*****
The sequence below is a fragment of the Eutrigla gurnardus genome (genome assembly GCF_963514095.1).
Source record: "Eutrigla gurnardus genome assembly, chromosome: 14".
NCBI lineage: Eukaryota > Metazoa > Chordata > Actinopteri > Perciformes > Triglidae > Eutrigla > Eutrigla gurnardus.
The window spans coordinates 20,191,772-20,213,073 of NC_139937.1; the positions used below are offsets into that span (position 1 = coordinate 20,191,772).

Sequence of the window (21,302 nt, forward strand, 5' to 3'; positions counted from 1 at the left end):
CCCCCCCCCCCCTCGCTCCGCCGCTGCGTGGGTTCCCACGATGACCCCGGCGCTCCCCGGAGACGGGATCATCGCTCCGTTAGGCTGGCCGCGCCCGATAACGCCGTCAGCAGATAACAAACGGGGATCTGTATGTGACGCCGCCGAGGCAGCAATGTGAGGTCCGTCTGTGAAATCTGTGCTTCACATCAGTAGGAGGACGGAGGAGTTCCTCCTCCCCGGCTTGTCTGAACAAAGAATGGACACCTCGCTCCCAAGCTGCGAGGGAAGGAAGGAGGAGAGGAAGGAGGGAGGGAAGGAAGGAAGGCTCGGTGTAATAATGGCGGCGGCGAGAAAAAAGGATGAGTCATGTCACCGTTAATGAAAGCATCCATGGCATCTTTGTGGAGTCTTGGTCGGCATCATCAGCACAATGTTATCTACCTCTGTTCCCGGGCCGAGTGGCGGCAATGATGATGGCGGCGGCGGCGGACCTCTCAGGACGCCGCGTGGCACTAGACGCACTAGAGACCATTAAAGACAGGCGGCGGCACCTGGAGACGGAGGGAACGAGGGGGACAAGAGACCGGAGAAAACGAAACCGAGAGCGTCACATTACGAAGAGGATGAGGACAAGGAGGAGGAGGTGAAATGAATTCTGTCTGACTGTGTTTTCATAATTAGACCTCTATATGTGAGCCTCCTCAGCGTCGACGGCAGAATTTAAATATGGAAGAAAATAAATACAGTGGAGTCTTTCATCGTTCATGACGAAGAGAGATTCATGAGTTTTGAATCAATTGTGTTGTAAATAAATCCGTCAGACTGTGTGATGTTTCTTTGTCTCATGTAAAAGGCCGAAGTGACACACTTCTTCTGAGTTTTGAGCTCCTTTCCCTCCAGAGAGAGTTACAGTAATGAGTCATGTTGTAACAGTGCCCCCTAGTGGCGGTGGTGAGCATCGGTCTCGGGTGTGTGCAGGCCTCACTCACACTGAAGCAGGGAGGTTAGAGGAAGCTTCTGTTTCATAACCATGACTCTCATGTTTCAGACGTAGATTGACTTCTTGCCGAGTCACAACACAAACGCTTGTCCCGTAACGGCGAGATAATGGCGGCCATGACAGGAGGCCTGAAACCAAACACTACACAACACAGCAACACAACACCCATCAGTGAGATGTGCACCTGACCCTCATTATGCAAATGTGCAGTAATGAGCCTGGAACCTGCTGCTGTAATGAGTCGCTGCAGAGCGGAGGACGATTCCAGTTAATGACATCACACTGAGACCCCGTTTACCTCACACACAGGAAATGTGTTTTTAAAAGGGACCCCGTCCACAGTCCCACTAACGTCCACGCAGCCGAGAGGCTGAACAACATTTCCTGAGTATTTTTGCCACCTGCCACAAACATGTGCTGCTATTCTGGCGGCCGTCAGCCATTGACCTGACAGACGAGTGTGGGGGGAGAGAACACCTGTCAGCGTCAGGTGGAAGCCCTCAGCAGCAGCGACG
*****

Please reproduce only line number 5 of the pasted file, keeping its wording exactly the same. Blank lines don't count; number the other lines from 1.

Sequence of the window (21,302 nt, forward strand, 5' to 3'; positions counted from 1 at the left end):